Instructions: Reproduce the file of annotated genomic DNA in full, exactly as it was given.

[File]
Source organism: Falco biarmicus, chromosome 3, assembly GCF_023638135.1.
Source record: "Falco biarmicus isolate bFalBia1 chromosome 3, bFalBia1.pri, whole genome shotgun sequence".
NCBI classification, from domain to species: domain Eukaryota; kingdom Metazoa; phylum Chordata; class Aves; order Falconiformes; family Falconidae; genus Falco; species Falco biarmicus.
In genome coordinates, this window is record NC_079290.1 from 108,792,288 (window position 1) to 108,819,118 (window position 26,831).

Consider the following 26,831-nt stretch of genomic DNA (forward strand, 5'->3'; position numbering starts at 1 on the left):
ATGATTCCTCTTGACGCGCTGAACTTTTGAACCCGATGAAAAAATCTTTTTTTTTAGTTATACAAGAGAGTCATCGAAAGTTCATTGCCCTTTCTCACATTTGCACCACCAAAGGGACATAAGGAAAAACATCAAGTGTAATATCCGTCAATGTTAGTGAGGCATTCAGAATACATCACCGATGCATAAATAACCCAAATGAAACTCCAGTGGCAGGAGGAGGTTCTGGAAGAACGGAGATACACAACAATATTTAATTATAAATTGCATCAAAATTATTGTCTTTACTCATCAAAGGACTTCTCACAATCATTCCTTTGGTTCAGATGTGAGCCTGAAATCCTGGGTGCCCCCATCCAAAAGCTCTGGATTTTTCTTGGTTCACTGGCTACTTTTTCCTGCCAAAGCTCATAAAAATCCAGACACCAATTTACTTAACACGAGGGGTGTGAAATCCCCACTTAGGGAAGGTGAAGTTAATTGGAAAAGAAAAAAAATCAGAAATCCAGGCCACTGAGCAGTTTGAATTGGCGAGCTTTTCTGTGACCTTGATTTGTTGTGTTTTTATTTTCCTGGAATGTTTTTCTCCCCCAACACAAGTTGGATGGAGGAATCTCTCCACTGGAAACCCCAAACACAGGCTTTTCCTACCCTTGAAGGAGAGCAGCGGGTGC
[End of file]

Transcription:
Source organism: Falco biarmicus, chromosome 3, assembly GCF_023638135.1.
Source record: "Falco biarmicus isolate bFalBia1 chromosome 3, bFalBia1.pri, whole genome shotgun sequence".
NCBI classification, from domain to species: domain Eukaryota; kingdom Metazoa; phylum Chordata; class Aves; order Falconiformes; family Falconidae; genus Falco; species Falco biarmicus.
In genome coordinates, this window is record NC_079290.1 from 108,792,288 (window position 1) to 108,819,118 (window position 26,831).

Consider the following 26,831-nt stretch of genomic DNA (forward strand, 5'->3'; position numbering starts at 1 on the left):
ATGATTCCTCTTGACGCGCTGAACTTTTGAACCCGATGAAAAAATCTTTTTTTTTAGTTATACAAGAGAGTCATCGAAAGTTCATTGCCCTTTCTCACATTTGCACCACCAAAGGGACATAAGGAAAAACATCAAGTGTAATATCCGTCAATGTTAGTGAGGCATTCAGAATACATCACCGATGCATAAATAACCCAAATGAAACTCCAGTGGCAGGAGGAGGTTCTGGAAGAACGGAGATACACAACAATATTTAATTATAAATTGCATCAAAATTATTGTCTTTACTCATCAAAGGACTTCTCACAATCATTCCTTTGGTTCAGATGTGAGCCTGAAATCCTGGGTGCCCCCATCCAAAAGCTCTGGATTTTTCTTGGTTCACTGGCTACTTTTTCCTGCCAAAGCTCATAAAAATCCAGACACCAATTTACTTAACACGAGGGGTGTGAAATCCCCACTTAGGGAAGGTGAAGTTAATTGGAAAAGAAAAAAAATCAGAAATCCAGGCCACTGAGCAGTTTGAATTGGCGAGCTTTTCTGTGACCTTGATTTGTTGTGTTTTTATTTTCCTGGAATGTTTTTCTCCCCCAACACAAGTTGGATGGAGGAATCTCTCCACTGGAAACCCCAAACACAGGCTTTTCCTACCCTTGAAGGAGAGCAGCGGGTGC